Ll is for Long Tails
Long tails? In SEO? So what is a long tail keyword anyway? It’s a search query that contains three or more words, unlike the examples above. To use the same toothpaste example, a long tail keyword would be, “Brand X plain toothpaste” or “Does flavor free toothpaste work” or even “Unflavored toothpaste sale”. These types of keywords have lower search volumes, but they’re also the most commonly searched queries. People are used to typing in sentences and rarely will abbreviate something into two words or less to find it. Most sites will gain the majority of their traffic by using long tail keywords, so it’s important to research what they are, so you can incorporate them.
Mm is for Meta Tags
A meta tag is something that can appear on SERPs (search engine results pages) but they’re not able to be seen on the webpage itself. These would be things like title tags or meta descriptions. Consider when you use YouTube to upload a video. There is a section there during the upload which allows you to type in the description of the video, but also a place for tags so you can help people find your video based on what they’re looking for; whatever the category. People will see your video description but not your tags, those tags will simply aid them by pointing them in the right direction for all videos with that same tag in the same category. You can also think of it as those bits of information that you see when you find something on Google, just under the clickable link. If you haven’t provided it with a meta or title tag, then it will grab the first sentence or two and will cut it off at the character limit. Using these will help you be found faster, and rank better. Be sure to put your keywords in there!
Nn is for Nofollow
Nofollow is a command that tells a search engine not to follow any links on the page or to not follow a link in particular. The link would be unable then, to pass along authority to the page to help with rankings. If you have individual nofollows in links, it won’t help with your rankings, but if you have quite a few of them it helps your link profile look like it happened naturally and that will help your ranking.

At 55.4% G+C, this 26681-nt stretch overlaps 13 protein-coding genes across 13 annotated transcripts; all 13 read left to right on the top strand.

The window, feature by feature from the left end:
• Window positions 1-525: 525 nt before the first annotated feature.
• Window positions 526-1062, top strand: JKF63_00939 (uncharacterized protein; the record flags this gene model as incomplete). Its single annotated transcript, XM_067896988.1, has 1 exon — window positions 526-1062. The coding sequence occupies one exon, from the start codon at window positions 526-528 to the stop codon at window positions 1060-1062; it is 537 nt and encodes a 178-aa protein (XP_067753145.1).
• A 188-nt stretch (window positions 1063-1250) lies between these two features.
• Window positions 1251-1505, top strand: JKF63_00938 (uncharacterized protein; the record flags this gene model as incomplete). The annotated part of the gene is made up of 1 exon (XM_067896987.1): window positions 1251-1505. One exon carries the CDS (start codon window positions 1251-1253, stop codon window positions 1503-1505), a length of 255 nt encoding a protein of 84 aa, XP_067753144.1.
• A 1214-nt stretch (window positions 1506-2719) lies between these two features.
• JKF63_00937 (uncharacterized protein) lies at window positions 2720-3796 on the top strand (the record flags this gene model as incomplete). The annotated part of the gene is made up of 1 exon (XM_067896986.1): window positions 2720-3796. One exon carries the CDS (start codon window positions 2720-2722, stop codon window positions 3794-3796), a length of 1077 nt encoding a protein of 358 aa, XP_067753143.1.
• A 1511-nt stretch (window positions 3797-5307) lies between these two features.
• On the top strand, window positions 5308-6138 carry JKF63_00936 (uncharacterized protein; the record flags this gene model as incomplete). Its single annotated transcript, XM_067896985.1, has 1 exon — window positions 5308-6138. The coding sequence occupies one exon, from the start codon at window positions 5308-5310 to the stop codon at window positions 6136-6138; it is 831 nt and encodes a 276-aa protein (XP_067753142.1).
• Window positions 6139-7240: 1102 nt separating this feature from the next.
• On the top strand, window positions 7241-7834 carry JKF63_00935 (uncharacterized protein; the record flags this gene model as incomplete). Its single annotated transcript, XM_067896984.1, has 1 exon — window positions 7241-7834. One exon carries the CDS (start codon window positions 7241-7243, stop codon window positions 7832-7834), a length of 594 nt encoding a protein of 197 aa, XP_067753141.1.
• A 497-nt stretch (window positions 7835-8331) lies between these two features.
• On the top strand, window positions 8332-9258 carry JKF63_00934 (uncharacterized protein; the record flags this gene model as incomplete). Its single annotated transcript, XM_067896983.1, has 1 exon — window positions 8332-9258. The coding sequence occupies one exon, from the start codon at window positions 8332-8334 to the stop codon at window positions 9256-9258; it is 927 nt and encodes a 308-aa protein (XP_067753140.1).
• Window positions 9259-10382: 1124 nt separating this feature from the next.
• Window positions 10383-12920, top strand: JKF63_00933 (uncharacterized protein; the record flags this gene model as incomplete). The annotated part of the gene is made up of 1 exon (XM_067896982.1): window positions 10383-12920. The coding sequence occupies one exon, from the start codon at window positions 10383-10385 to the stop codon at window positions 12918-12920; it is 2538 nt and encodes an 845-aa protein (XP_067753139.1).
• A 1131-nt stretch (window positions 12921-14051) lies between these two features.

This may sound bizarre and backwards, because no follow means not to follow, but in SEO it’s different. Say for instance, a place like BuzzFeed decides to share something you posted. You’ll get a nofollow contextual link which can pretty much guarantee you’ll get a huge amount of traffic and social shares just from that one link. Nofollows are a more indirect way of helping in rankings, but are just as powerful as direct shares.
Oo is for Over Optimizing
Yes there is such a thing as too much, and if you’ve been in the industry long you’ll know exactly what I mean by this. Have you come across a site with a wall of text, with little punctuation, and slammed full of nothing but keywords strung together? That is just one example, and the most extreme of them. Basically, over-optimization is when a webpage overindulges in keyword planting in their content, descriptions, tags etc. It can be done with backlinks also, which is an unnatural number of links which have optimized keywords in anchor text.
This is just as bad as copying content from someone else, and search engines hate it. They’ll penalize you or even ban you from appearing in future search results period. This means building an entirely new site, and perhaps even gaining a new name. Don’t get yourself blacklisted when creating your keywords in your content. Know when you’ve achieved the point of having just enough, but not too much. It should read through naturally, and not be obvious.
Pp is for Penalties
We’ve talked about a few of these already. Google will penalize people for over-optimizing, or for copying someone else’s content, or any other of their guidelines they find to be in violation. If you’re not sure what those are, you’d better find out fast before you publish your intended content. Sites which get penalized lose their ranking, and it can happen either automatically from the algorithm, or it is done manually by a Google Employee doing quality checks. Sometimes these penalties are passed down when Google updates their algorithm, other times Google may have found your site or been tipped off to your site by someone else, and they’ll issue manual penalties if they believe people are deliberately trying to manipulate search results to their benefit.
Qq is for Queries
A query is the search term, word, or phrase a person uses when trying to find something using a search engine. Keyword research will tell you many of the combinations of words or terms you can use to capture the people using those in their queries. You can do this all by using Google’s Analytics tools to find out which terms are being used when they found you.